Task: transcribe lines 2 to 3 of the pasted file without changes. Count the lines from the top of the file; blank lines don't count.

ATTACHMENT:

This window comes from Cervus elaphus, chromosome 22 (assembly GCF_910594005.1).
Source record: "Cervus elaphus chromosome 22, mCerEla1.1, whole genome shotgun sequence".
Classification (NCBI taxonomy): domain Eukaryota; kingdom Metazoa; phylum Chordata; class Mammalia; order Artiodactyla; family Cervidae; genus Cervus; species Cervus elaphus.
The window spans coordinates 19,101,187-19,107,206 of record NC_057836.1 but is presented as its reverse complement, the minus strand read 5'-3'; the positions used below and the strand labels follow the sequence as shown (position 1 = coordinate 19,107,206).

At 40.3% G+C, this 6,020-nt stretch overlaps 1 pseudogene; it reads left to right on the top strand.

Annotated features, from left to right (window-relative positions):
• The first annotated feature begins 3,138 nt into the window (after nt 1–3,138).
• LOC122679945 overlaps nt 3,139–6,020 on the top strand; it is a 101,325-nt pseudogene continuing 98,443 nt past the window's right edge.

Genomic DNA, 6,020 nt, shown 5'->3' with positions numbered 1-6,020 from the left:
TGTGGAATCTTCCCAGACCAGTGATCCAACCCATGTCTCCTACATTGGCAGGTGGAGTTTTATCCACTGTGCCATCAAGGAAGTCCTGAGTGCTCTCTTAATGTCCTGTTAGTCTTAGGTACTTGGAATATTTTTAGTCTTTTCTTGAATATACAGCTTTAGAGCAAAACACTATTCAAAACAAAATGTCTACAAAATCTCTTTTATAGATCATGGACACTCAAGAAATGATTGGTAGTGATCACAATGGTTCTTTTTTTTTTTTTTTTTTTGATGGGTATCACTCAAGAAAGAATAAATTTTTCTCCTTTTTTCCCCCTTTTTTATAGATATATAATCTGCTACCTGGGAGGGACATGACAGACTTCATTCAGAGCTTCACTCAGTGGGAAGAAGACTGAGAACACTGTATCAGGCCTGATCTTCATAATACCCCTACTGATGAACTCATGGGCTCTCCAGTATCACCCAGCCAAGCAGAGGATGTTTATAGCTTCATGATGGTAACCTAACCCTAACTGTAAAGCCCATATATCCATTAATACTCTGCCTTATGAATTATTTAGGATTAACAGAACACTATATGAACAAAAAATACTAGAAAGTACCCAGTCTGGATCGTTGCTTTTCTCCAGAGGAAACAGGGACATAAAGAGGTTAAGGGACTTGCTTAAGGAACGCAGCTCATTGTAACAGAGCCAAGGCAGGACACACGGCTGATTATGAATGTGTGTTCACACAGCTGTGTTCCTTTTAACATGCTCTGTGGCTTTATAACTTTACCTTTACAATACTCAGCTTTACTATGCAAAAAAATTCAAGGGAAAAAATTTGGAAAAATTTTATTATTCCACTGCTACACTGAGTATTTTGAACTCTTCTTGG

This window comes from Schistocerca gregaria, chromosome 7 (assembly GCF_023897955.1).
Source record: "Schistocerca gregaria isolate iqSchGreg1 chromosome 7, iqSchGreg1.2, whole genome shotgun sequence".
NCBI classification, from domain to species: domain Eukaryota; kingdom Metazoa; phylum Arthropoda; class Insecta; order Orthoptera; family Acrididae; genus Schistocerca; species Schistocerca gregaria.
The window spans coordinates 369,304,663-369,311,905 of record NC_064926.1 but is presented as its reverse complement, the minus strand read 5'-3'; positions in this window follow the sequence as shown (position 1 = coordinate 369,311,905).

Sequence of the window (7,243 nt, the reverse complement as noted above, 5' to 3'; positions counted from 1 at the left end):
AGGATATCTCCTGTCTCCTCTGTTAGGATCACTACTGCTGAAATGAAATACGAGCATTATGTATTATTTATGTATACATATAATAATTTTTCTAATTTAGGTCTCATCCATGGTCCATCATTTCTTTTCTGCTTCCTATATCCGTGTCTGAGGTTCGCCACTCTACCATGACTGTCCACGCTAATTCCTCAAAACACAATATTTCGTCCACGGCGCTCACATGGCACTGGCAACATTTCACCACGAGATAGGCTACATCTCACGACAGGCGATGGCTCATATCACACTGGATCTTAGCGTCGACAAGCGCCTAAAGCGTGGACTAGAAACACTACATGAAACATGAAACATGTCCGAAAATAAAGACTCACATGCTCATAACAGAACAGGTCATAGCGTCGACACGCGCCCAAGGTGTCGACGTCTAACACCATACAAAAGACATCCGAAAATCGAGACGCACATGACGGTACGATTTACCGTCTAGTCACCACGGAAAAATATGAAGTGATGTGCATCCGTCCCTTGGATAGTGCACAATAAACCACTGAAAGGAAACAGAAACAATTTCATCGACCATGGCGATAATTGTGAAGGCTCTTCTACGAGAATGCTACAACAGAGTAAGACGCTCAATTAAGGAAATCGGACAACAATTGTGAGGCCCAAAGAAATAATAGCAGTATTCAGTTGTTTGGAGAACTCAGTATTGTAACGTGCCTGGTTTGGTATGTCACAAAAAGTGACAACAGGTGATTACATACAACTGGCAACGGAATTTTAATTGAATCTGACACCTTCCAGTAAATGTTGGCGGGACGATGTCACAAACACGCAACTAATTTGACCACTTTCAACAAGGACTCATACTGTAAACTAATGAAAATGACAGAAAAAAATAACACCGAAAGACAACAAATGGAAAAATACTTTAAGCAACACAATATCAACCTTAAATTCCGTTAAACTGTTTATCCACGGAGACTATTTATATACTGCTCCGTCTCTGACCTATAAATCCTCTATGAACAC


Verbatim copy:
Source record: "Cervus elaphus chromosome 22, mCerEla1.1, whole genome shotgun sequence".
Classification (NCBI taxonomy): domain Eukaryota; kingdom Metazoa; phylum Chordata; class Mammalia; order Artiodactyla; family Cervidae; genus Cervus; species Cervus elaphus.